by Enrique Alonso, photos courtesy of Yosuke Sato
Recently I was in the middle of a enthusiastic audience enjoying a concert by the Gregory Porter Quintet at a well recognized Jazz festival as part of his European tour. Immersed in Porter’s voice I suddenly became aware of the great tone coming from an Asian looking musician sporting a stylish jazz beret and an alto saxophone. The series of solos he performed caused me to think, “wow, who is this guy and how can he control that sound and at that register with such speed, precision and cleanliness’.
I immediately grabbed my phone after the musicians were introduced at the end of the show to note who he was and as a “note to self”to do some deeper research about Yosuke Sato.
I didn’t find a great deal of info about him on the net, something which I found incredibly strange considering his talent, so I attempted to contact him for a short interview, Having succeeded in contacting him all I can say is that during my interview with Yosuke, I found an extremely kind and very modest person. I greatly enjoyed my conversations with him.
EA: When did you first begin seriously studying your instrument? Where? With who?
YS: I bought my first saxophone when I was 26 years old with my first bonus from the company I was working for at the time. I was already playing guitar and trumpet so I knew what I wanted to do on saxophone. Finding time to practice then was not easy due to the fact I was working as a day job at the time. Several years later I quit the job so I could practice more, and started working with local musicians in the city Sapporo located in the northen part of Japan. I learned so much from those musicians but never had the opportunity to have a formal music education, I’m totally self taught. In fact I learned from CD’s and books.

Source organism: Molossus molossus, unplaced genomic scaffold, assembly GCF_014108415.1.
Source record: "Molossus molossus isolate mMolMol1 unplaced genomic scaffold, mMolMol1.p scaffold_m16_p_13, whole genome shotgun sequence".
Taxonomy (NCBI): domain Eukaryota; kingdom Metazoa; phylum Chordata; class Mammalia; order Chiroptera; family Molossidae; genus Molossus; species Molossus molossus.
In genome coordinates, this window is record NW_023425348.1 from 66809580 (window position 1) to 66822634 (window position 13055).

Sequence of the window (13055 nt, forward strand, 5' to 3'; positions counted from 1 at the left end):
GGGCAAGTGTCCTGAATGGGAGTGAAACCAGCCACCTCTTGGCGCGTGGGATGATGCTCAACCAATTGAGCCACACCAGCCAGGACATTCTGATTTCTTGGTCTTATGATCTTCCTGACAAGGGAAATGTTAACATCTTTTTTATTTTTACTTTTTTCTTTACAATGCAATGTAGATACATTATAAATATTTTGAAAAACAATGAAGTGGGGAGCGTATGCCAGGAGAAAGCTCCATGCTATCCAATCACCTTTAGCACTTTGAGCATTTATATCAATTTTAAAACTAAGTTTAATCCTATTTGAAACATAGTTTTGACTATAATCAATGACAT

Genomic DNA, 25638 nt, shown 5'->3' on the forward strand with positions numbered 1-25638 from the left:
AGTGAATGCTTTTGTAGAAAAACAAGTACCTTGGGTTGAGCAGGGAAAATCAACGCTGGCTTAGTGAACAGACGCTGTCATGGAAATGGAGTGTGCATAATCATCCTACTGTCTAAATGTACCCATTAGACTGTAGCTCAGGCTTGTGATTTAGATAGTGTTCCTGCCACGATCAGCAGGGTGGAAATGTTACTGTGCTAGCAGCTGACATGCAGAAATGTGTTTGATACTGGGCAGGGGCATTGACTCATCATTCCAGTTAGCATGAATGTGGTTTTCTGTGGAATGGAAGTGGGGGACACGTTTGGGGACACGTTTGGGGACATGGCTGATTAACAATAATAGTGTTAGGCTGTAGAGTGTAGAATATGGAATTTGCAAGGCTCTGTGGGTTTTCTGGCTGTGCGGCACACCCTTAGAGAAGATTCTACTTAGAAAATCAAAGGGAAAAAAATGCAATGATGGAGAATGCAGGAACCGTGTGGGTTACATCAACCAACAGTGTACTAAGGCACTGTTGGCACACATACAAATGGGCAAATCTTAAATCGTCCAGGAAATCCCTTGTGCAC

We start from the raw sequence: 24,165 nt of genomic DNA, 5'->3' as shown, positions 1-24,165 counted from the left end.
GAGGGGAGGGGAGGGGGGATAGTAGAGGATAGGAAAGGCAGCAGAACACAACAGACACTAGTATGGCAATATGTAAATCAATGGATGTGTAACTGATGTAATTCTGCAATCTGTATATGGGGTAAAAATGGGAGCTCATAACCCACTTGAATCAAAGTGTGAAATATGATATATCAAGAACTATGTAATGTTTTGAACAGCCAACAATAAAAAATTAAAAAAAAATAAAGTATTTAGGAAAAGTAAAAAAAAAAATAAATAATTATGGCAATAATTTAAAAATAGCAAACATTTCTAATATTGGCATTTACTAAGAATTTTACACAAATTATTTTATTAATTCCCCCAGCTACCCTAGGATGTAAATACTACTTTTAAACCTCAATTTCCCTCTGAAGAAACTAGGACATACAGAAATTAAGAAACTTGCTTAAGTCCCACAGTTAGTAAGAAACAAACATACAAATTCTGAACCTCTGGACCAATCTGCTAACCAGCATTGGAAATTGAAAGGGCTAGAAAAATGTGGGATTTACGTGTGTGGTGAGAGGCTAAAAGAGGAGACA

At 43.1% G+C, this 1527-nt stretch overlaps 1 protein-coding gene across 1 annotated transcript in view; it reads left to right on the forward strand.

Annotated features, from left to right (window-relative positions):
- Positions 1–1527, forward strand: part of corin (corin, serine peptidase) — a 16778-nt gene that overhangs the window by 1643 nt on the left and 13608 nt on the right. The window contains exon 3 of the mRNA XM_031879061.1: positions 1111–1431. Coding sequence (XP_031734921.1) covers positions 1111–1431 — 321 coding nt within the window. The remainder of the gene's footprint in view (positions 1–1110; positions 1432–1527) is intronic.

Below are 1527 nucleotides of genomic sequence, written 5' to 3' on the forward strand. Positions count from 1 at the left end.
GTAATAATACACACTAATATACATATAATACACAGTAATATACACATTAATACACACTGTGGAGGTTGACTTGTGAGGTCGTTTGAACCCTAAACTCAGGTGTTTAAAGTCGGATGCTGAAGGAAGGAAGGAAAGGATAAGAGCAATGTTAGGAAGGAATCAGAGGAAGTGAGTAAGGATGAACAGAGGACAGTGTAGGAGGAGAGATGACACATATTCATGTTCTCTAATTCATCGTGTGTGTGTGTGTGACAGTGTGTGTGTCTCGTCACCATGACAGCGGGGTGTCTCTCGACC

EA: What does New York city mean to you and why?
YS: New York used to be the dream place to be as a jazz musician. While still living in Japan, I really wanted to be there, I think most of jazz musicians do. Believe me, it sure is a great place to be, so much stimulation and opportunity. Now NY is my hometown. It’s the place I come back to after tours, the place where my wife is waiting for me and the place that gives me the ease and time to develop my musicianship. I feel really happy when taking a walk around my neighborhood with my wife early in the morning.
EA: What players would you say have had the biggest influence on your playing?
YS: It’s hard to pick just one musician who gave me the most but if I have to choose one I would say Julian Cannonball Adderley is the one. I really had been trying to play like him for a long time and then one day I realized it’s impossible. Still even now, every time I listen to him, he makes me feel like I want to play that way. I never have got bored of his music.
EA: What are some of the memorable experiences you have had traveling around the world with Porter’s Quintet?
YS: This tour with him is such a present and progressive thing that all memories seem to pass by without leaving any trace, it’s just like one gig after another. I think we have done more than 250 gigs this year. The most memorable thing for me at the moment might be the gig we played last night. I always hope audience there enjoys our show as much as possible. When I feel like I could have been better, it really sticks in my mind.
EA: Where do you think your art is going?
YS: It must come back to my body. I believe this is a basic principle for all artists who perform in public. Each of us has such a unique body that makes our artistic expression the one and only, so I’m always trying to mind what and how I eat. Still I have to say that I still enjoy a bottle of beer after the gig.